1WHAT IS RSYNC?
4Rsync is a fast and extraordinarily versatile file copying tool for
5both remote and local files.
7Rsync uses a delta-transfer algorithm which provides a very fast method
8for bringing remote files into sync. It does this by sending just the
9differences in the files across the link, without requiring that both
10sets of files are present at one of the ends of the link beforehand. At
11first glance this may seem impossible because the calculation of diffs
12between two files normally requires local access to both files.
14A technical report describing the rsync algorithm is included with this
21Basically you use rsync just like scp, but rsync has many additional
22options. To get a complete list of supported options type:
24 rsync --help
26See the manpage for more detailed information.
32Rsync normally uses ssh or rsh for communication with remote systems.
33It does not need to be setuid and requires no special privileges for
34installation. You must, however, have a working ssh or rsh system.
35Using ssh is recommended for its security features.
37Alternatively, rsync can run in `daemon' mode, listening on a socket.
38This is generally used for public file distribution, although
39authentication and access control are available.
41To install rsync, first run the "configure" script. This will create a
42Makefile and config.h appropriate for your system. Then type "make".
44Note that on some systems you will have to force configure not to use
45gcc because gcc may not support some features (such as 64 bit file
46offsets) that your system may support. Set the environment variable CC
47to the name of your native compiler before running configure in this
50Once built put a copy of rsync in your search path on the local and
51remote systems (or use "make install"). That's it!
57Rsync can also talk to "rsync daemons" which can provide anonymous or
58authenticated rsync. See the rsyncd.conf(5) man page for details on how
59to setup an rsync daemon. See the rsync(1) man page for info on how to
60connect to an rsync daemon.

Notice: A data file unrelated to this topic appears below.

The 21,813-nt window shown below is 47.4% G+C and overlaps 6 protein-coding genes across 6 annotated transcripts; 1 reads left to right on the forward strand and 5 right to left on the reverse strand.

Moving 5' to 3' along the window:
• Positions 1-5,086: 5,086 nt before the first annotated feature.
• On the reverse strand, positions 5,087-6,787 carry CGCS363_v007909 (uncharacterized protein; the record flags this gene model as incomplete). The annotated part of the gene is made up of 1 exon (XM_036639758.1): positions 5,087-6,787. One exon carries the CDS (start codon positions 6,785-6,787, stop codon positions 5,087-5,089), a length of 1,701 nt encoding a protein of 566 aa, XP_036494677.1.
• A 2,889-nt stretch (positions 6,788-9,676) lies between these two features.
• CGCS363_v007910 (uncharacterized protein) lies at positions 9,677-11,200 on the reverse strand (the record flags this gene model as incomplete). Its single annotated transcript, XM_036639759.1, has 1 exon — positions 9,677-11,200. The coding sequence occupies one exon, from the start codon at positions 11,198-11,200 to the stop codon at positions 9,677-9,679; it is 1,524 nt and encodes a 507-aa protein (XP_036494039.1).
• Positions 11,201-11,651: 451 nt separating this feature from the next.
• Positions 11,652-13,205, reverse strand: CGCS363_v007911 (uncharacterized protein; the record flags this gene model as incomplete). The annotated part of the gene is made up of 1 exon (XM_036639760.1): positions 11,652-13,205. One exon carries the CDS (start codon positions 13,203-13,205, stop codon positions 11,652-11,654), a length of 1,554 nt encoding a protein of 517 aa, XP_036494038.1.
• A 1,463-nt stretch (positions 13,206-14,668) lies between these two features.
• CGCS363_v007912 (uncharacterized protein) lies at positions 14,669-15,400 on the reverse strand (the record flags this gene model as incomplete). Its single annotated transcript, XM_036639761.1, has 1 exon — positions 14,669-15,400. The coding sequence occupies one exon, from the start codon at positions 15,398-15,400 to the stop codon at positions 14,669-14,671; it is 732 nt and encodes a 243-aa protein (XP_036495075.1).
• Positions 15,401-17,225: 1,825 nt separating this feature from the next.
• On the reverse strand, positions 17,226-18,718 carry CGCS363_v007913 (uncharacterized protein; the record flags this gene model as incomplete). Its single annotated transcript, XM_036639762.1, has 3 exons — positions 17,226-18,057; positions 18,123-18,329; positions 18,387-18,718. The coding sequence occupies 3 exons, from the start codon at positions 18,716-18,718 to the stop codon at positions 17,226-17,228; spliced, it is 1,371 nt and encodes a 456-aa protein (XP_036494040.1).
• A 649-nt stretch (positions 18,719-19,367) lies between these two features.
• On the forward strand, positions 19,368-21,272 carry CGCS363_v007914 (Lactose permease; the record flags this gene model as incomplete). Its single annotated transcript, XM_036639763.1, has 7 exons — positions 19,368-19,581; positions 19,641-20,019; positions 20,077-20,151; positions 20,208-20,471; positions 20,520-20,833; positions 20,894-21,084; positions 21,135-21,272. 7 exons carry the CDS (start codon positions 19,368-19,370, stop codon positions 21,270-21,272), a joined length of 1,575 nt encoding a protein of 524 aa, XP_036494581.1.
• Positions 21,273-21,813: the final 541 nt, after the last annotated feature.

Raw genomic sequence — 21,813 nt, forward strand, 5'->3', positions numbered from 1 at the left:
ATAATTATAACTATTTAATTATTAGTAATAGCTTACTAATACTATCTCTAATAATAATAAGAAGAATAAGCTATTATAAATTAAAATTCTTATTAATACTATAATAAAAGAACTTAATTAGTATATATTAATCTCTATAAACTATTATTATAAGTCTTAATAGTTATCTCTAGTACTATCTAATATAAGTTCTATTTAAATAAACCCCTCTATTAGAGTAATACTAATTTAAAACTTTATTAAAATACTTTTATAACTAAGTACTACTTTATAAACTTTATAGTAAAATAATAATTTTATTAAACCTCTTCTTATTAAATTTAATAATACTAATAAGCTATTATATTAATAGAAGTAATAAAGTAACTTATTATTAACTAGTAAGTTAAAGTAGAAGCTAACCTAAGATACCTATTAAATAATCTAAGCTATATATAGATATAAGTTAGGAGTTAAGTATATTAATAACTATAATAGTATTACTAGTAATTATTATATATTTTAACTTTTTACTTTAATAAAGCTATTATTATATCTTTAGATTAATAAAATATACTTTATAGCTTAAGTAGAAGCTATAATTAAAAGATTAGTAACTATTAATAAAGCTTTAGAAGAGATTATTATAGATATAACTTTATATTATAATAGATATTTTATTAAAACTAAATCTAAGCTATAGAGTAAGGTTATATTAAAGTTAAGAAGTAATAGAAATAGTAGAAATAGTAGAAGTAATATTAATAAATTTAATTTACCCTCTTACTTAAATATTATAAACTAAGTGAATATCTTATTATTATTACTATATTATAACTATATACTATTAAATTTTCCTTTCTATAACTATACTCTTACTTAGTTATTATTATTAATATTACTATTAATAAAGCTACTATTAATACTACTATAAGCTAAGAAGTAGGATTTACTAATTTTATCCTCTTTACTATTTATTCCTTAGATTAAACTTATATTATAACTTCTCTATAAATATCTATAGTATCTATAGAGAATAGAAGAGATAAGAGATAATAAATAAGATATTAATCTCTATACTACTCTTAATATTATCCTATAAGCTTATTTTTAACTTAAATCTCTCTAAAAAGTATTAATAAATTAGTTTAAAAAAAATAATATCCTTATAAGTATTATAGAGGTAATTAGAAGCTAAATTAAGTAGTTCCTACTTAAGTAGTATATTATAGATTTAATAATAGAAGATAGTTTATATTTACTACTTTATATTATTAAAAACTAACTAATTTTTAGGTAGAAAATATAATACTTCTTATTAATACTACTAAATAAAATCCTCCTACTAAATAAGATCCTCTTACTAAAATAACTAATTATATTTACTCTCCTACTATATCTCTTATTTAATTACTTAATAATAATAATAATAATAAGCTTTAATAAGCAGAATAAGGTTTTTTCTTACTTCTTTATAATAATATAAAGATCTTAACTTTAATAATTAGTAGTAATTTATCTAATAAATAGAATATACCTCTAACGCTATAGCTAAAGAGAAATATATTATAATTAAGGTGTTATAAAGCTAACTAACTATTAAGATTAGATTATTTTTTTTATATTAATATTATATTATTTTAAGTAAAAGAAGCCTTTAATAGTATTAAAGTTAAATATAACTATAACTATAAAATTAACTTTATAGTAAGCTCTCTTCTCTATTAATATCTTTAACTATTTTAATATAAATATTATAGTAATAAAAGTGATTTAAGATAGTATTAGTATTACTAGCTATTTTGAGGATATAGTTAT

66The main rsync web site is here:
70You'll find a FAQ list, downloads, resources, HTML versions of the
77There is a mailing list for the discussion of rsync and its applications
78that is open to anyone to join. New releases are announced on this
79list, and there is also an announcement-only mailing list for those that
80want official announcements. See the mailing-list page for full
89To visit this web page for full the details on bug reporting:
93That page contains links to the current bug list, and information on how
94to report a bug well. You might also like to try searching the Internet
95for the error message you've received, or looking in the mailing list
100To send a bug report, follow the instructions on the bug-tracking
101page of the web site.
103Alternately, email your bug report to firstname.lastname@example.org .
109If you want to get the very latest version of rsync direct from the
110source code repository then you can use git:
112 git clone git://git.samba.org/rsync.git
114See the download page for full details on all the ways to grab the
115source, including nightly tar files, web-browsing of the git repository,
124Rsync was originally written by Andrew Tridgell and is currently
125maintained by Wayne Davison. It has been improved by many developers
126from around the world.
128Rsync may be used, modified and redistributed only under the terms of
129the GNU General Public License, found in the file COPYING in this
130distribution, or at:
138The main web site for rsync is http://rsync.samba.org/
139The main ftp site is ftp://rsync.samba.org/pub/rsync/
140This is also available as rsync://rsync.samba.org/rsyncftp/